Photography by Cody Ulrich / Styling by Lauren Day

Wish You Were Here:
For the Classics

Wish You Were Here… For the Classics

Photography by Cody Ulrich / Styling by Lauren Day

1. Seattle Seahawks

Seattle Seahawks fans have earned a reputation for their vociferous support at CenturyLink Field. Catch the team on a home game day, and you’ll become an honorary “12,” urging the team on to success. With a Super Bowl victory in 2014 and a near-miss in 2015, the noise seems to have been working—and a warm hat makes a great way to show your Hawks colors. *800 Occidental Ave S; seahawks.com

2. REI

At the flagship location of this outdoor recreation co-op, find everything you need to hike, bike, climb, and camp in style. If you just can’t wait to test things out, there’s an indoor climbing wall, mountain bike test trail, and plenty of knowledgeable employees to help you gear up. 222 Yale Ave N; rei.com

3. Frankie & Jo’s

Milk gets a run for its money at Frankie & Jo’s, where cones of dairy-free, plant-based scoops can woo even hard-core traditional ice cream fans. The colorful parlors use 100 percent vegan ingredients, including cashew milk pressed in-house daily. Favorites include Salty Caramel Ash, Date Shake, and California Cabin (applewood-smoked vanilla and pine ice cream with black pepper cardamom shortbread). Multiple locations; frankieandjos.com

4. Seattle Bouldering Project

Whether you climb V8s on the regular or have no idea what that means, this bouldering gym is for you. Not just a physical workout, this form of rock climbing sans harness also tests your mind as you figure out how to traverse the marked routes up the walls. Added bonus: shoe rentals are free for first-timers. 900 Poplar Pl S; seattleboulderingproject.com

5. Theo Chocolate

The first organic, fair-trade chocolatier in the country, Theo is known for its social responsibility—and its mouthwatering chocolate bars. Visit the store for ample samples, and sign up for the factory tour to get behind-the-scenes info. *3400 Phinney Ave N; theochocolate.com

6. Schmitz Preserve Park

Relax and recharge in West Seattle’s Schmitz Park, a serene spot where old-growth trees stand tall. You might come across banana slugs, pileated woodpeckers, and some mud, so wear appropriate footwear. From here, you’re not far from lots of recreational opportunities at Alki Beach, the landing spot in 1851 for the Denny party, the settlers who established the town of Seattle. 5551 SW Admiral Way

7. Fremont Troll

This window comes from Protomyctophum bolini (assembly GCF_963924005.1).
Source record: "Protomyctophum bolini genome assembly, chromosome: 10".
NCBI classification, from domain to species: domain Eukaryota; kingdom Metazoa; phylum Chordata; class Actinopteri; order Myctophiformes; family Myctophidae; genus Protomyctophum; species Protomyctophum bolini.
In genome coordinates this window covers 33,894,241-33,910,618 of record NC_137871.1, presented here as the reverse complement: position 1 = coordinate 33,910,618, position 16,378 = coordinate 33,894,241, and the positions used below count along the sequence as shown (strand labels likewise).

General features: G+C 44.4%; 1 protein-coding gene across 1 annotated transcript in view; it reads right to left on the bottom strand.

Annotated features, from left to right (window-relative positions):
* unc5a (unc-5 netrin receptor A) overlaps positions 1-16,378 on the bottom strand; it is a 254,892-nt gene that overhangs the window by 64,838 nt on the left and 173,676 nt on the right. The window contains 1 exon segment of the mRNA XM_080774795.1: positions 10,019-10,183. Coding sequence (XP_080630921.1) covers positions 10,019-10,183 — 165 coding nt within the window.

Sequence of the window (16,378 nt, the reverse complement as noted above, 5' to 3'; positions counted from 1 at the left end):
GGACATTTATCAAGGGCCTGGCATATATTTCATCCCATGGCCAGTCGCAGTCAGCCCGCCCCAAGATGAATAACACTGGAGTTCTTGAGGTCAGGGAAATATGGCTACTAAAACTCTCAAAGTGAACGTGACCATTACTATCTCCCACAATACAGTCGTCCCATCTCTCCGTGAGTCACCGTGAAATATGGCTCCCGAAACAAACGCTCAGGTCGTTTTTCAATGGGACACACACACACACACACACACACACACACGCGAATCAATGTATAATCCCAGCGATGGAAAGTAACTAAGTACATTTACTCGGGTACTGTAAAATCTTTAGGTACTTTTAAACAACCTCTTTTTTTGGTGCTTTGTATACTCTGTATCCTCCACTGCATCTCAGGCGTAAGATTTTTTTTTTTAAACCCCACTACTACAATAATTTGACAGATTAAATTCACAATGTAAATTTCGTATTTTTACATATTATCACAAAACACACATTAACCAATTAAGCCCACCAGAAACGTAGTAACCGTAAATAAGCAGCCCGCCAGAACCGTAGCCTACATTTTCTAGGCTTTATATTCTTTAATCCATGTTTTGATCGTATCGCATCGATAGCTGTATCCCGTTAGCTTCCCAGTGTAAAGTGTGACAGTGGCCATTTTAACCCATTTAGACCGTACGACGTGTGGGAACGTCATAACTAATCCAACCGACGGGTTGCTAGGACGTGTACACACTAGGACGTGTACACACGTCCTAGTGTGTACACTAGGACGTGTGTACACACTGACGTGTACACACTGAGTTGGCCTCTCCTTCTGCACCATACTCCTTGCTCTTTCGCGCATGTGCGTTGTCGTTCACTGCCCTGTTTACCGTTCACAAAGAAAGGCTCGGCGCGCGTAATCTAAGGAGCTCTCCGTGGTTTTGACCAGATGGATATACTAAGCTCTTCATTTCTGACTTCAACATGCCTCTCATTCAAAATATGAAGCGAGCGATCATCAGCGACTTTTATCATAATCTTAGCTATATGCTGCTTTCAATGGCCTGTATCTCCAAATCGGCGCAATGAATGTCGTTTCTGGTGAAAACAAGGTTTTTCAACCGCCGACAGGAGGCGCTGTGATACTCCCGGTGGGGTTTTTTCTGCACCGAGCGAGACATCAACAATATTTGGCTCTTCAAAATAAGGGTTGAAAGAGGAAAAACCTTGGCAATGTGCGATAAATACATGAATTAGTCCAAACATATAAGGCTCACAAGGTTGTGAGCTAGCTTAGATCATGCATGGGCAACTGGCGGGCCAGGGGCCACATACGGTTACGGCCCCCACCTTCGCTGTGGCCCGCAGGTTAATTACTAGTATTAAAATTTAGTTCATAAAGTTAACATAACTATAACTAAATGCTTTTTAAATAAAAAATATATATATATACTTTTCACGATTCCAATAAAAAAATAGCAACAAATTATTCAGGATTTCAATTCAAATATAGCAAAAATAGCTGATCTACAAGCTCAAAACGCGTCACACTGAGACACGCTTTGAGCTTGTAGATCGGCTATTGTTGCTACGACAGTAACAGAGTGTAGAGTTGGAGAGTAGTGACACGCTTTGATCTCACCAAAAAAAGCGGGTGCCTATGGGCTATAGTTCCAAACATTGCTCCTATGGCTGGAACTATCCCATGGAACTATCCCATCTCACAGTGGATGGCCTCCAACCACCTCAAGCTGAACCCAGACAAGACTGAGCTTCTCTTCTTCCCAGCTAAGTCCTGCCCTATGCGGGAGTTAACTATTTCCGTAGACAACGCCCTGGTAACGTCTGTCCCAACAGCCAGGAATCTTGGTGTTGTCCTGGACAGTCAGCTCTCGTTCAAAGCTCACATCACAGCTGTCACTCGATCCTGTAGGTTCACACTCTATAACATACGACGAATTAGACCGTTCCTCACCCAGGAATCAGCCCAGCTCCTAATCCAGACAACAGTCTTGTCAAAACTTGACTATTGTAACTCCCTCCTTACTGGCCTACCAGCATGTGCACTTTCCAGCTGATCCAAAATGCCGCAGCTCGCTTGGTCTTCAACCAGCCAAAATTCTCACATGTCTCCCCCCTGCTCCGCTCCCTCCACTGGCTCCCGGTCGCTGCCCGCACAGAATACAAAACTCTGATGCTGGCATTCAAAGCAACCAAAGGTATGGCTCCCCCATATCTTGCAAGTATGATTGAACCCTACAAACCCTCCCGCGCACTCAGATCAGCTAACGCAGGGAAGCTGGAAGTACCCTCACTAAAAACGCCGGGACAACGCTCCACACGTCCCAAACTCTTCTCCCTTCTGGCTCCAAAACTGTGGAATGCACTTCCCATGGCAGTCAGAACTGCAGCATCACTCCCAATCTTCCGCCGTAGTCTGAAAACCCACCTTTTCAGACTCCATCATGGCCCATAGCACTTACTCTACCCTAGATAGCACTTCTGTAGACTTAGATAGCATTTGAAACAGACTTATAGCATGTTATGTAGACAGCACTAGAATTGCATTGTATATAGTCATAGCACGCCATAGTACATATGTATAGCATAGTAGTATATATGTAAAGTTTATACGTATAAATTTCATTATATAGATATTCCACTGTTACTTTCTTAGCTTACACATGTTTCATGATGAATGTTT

In the world of kooky attractions, the Fremont Troll looms large—literally. This sculpture is big enough to clutch a real Volkswagen Beetle in its hand and sport a hubcap for an eye. Find visitors taking selfies with him under the Aurora Bridge. Troll Ave N and N 36th St

8. Living Computers: Museum + Labs

Nerd out at Living Computers: Museum + Labs, a hands-on museum dedicated to computer technology from the 1960s to today. Trace the evolution of the personal computer, indulge your inner ’80s kid with a game of Oregon Trail, or explore the future of self-driving cars. *2245 First Ave S; livingcomputers.org

9. Tom Douglas Restaurants

For a restaurant experience synonymous with Pacific Northwest cuisine, visit any of the fine eateries in chef Tom Douglas’s empire. Go for the Dungeness crab cakes at Etta’s, delight in the duck fat hush puppies at The Carlile Room, or gorge on a Greek-inspired lamb burger at Lola. For the full Master Chef experience, sign up for a culinary class at Douglas’s interactive Hot Stove Society—or just take some signature salmon rub home to your grill. *Multiple locations; tomdouglas.com

10. Bateau

James Beard Award–winning Renee Erickson’s temple of meat has been dubbed the “steak house of the future” by noted food critic (and onetime Seattle resident) Bill Addison. The wrinkle here, aside from the Instagram-worthy aesthetic, is that all the beef is sourced locally (from Whidbey Island), and everything is butchered in-house. And we do mean everything: Bateau’s “whole-animal” cooking means that alongside perfectly marbled rib eyes, you can scan the massive chalkboard for constantly changing selections of lesser-known cuts like 21-day aged bavette. Ambitious home chefs should pick up a copy of Erickson’s cookbook A Boat, a Whale & a Walrus to re-create her dishes in their own kitchens. 1040 E Union St; restaurantbateau.com

11. Sky View Observatory at Columbia Center

Fresh off a $25 million renovation, this Columbia Center attraction delivers sightseers up 73 floors for 360-degree views of downtown, Elliott Bay, and the nearby Olympic Mountain Range. While up there, grab a glass of local wine or beer from the newly opened cafe. (Pro tip: Sunset is a particularly beautiful time to visit.) *700 Fourth Ave; skyviewobservatory.com

*Visit Seattle Partner

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